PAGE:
Saturday, September 07, 2002

Dear Ron Silliman,

I noticed your Blog entries this evening & wonder if you take  requests. Roger Farr & I are in the middle of a long interview with Peter Inman  about poetry& politics & we're about to ask about the exchange you had with  him at his Philly Talks discussion a couple of years ago:

Silliman: The side of it that sometimes comes back to haunt me when I  think of it in those terms is opening up a text of yours and thinking "oh,  here's another work by P. Inman who I've been reading for over a quarter of  a century." And it feels as totally natural as that waterfall because  I'm so habituated to recognizing the codes and systems and problems and  responses in it. So it's instantly pleasurable.

Inman: So, are you saying that I haven't escaped that danger of  basically doing my own signature work?

Silliman: You're a lot of fun.

Inman: Well I don't want to be fun! Is style hovering in the  background?

Silliman: I hesitate to use the word "voice".

We've been discussing problems around interpellation, collective  agency, punctuation, neologisms. I don't think you have written on Inman  (have you?) anywhere, and I'd be very pleased to hear an elaboration on this  account of Inman's poetry in terms of voice, naturalized beauty, habituation.  Please let me know.

Aaron Vidaver

Buffalo music theorist Peter Yates first coined the idea that “aesthetic consistency = voice,” which has always seemed to me exactly right. Take an extremely early Clark Coolidge poem, such as “Meditation in the White Mountains,” written in 1962, the oldest of the “uncollected” pieces available in both HTML and PDF format on the Electronic Poetry Center website (

Blue sky
few crags, the slopes
are green

whistling by
the granite stopwatch

The utterly straight-forward pastoral lyric sets up the radical disjunct created by the out-of-context term stopwatch. Further, there is an instance of identifiably Coolidgean humor in having not either line or poem end at stop but continue through watch. In a simple single word juxtaposition, one can see the germ of an oeuvre that will evolve over the next forty years.

Coolidge, Inman, Melnick, Mac Low – all of the most rigorous “anti-voice” poets in fact have totally identifiable voices in Yates’ sense of a recognizable aesthetic consistency. Perhaps tone might be a more accurate term than voice, but the differences between these terms are negligible. Just as each bell has its own characteristic resonance (as has the human vocal apparatus, that conjunction of skull, larynx, lungs, sinus cavity, etc. – I can always tell which of my sons has laughed, even when they are in distant parts of the house), each poet in his or her practice has characteristic moves as inescapable as the moon’s gravity on the tides. 

In Peter’s case, the look of language is intimately tied into sound & meaning:

Asian words calved period on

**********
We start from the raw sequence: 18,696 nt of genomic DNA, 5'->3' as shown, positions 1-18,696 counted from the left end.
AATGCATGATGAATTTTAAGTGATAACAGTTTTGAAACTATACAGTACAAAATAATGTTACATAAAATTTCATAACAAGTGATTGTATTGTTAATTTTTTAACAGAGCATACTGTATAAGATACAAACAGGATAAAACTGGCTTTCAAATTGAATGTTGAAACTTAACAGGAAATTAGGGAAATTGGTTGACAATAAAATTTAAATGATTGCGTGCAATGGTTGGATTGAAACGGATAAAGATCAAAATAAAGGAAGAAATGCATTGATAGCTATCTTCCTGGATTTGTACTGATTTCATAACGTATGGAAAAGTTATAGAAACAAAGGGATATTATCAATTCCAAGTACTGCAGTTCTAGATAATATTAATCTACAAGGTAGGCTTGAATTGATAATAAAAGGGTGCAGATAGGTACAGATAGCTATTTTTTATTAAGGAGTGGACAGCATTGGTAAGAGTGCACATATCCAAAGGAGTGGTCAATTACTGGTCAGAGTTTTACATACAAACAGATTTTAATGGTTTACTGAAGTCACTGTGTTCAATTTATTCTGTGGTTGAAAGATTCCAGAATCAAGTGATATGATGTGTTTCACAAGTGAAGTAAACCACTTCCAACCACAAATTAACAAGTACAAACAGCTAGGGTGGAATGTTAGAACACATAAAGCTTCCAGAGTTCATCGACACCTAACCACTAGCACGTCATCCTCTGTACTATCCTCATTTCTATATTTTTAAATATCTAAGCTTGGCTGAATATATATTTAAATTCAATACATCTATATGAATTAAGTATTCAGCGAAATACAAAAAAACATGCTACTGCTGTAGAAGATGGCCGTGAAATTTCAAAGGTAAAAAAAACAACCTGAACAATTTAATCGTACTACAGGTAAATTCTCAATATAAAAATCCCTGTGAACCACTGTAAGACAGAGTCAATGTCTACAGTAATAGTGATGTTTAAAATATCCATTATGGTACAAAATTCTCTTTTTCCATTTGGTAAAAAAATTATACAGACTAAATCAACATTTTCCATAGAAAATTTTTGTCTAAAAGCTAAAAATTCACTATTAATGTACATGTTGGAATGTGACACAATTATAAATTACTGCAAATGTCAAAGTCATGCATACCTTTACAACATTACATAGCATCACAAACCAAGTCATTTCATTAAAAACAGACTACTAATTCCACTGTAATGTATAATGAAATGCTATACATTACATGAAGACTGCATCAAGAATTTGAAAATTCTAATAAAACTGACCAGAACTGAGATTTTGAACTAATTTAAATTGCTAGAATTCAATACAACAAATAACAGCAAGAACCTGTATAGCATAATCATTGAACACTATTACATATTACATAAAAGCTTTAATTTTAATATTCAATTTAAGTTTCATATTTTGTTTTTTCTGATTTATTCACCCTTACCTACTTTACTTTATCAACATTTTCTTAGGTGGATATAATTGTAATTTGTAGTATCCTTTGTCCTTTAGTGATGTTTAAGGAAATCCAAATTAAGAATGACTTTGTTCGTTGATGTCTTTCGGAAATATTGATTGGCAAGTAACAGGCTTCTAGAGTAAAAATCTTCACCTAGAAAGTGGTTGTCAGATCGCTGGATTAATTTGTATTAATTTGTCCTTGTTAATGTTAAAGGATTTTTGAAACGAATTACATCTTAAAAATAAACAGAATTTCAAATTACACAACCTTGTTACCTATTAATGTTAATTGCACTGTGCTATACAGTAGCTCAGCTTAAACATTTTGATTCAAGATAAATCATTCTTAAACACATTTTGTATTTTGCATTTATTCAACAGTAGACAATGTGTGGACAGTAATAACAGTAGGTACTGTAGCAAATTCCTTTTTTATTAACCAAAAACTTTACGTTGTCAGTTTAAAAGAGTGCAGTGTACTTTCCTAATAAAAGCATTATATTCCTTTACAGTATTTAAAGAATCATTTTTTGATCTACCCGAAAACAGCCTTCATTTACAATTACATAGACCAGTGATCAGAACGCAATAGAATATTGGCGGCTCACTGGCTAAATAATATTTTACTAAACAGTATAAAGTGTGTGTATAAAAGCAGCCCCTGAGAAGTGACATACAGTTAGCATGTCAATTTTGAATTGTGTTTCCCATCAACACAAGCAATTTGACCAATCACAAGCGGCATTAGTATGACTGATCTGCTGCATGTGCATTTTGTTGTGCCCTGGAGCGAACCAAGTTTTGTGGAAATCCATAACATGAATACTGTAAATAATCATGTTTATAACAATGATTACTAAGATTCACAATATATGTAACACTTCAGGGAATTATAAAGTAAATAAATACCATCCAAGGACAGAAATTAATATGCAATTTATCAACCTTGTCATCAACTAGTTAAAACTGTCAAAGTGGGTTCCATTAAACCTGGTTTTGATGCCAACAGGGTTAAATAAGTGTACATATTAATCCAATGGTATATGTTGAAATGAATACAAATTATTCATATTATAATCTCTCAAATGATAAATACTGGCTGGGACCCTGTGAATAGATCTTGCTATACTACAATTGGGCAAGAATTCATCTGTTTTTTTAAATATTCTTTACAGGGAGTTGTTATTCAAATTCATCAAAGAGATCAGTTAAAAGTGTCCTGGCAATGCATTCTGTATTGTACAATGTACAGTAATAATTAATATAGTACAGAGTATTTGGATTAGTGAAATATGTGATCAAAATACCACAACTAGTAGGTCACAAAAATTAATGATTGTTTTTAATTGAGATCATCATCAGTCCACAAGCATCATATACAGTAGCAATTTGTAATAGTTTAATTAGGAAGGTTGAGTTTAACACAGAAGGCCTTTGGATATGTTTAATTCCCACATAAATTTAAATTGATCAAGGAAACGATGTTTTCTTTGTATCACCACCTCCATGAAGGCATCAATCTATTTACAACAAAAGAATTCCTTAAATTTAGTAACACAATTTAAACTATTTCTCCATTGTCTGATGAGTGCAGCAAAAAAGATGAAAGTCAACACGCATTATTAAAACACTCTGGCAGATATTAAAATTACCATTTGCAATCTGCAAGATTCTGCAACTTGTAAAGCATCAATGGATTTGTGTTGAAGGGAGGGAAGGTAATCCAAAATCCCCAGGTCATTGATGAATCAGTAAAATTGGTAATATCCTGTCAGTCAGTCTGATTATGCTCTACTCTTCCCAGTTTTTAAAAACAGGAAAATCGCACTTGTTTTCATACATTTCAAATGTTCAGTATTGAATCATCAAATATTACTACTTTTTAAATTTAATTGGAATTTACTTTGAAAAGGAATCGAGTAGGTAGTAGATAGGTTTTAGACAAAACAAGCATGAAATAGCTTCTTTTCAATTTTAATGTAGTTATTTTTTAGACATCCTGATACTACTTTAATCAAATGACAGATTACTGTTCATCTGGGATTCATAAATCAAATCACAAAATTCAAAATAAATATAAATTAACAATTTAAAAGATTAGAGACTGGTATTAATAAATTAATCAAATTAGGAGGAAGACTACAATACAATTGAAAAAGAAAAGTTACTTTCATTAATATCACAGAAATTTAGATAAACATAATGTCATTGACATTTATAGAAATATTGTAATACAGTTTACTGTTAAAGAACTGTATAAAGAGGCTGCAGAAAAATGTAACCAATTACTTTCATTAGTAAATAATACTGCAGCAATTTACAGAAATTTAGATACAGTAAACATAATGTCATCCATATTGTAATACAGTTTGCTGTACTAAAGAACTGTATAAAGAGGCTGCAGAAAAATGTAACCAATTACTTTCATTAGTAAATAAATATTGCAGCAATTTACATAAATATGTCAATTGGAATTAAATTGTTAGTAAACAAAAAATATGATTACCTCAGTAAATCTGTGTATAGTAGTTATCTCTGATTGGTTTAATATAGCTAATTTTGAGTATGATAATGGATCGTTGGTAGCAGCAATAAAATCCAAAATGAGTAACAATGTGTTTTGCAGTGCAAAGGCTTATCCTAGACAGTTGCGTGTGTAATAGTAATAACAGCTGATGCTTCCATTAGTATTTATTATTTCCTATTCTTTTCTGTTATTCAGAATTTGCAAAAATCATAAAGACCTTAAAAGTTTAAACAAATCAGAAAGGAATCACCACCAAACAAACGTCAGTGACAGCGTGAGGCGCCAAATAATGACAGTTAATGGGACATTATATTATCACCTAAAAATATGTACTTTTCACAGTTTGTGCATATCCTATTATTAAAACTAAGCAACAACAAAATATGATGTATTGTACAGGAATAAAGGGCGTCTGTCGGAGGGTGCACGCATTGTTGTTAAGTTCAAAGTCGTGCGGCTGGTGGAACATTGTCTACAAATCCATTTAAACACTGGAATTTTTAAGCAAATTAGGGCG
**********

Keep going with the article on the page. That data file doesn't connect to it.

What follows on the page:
carlights in a book on some hide
the cherokee a banker’s grist
schedule texture on a waist
hours within trees of literature
the peer in my neck to a point
cow glance maned into birthr.
hutterite in some grape dust
seeing cut off from some jots

This stanza, taken from “smaller,” a poem in criss cross (Roof, 1994), demonstrates Inman’s strobe effect shifts between words and phrases well enough. At one level, all is disjunctive, but at several others connections are pulling the text tightly into a center that cannot be paraphrased.

At the level of sound, we find the “i” from “hide” setting up its appearance in the last word of each of the next two lines, only to have the “st” from “grist” lead even more strongly into “waist,” an off-rhyme that is strengthened even further by the shift from the sound of a short “I” to that of a long “a” in “waist.” These terms foreshadow “dust” in the same position of the line five lines later, which then inverts the “t” and “s” in the last word “jots.” In a similar fashion, that curious “r” at the end of “birthr” (which the mind can only hear as a truncated birthright) leads directly to the “ri” in “hutterite” at the start of the very next line. One can follow the hard “k” sound through its five occurrences in the first four lines of the stanza, see the humor of “ch” in “cherokee” as it slips back into a “k” sound in “schedule” only to hear (subliminally?) its echo hidden in the “x” of “texture.”

But just as “texture” contains “text,” meaning here is organized through iterations of nuance. The stanza carries us from “words” to “jots,” the latter figured as a noun, through “book,” “literature,” and even perhaps “hutterite.” Similarly, “calved” prefigures “cow” and “maned” and “period” projects what will be the only instance of punctuation in this text. It is only when one recognizes how much time is being referenced in this stanza – for me it was the line “hours within trees of literature” – that it becomes apparent how concise a history of writing we are being given. Or that it is being contrasted with the writer’s almost alchemical processing of phenomenological perception.

I’m not suggesting that one need do a close reading of every Inman stanza or poem, but rather that such elements are to be found throughout his poetry and trigger associations within a reader that are far from random. Inman’s voice is as clear as a bell.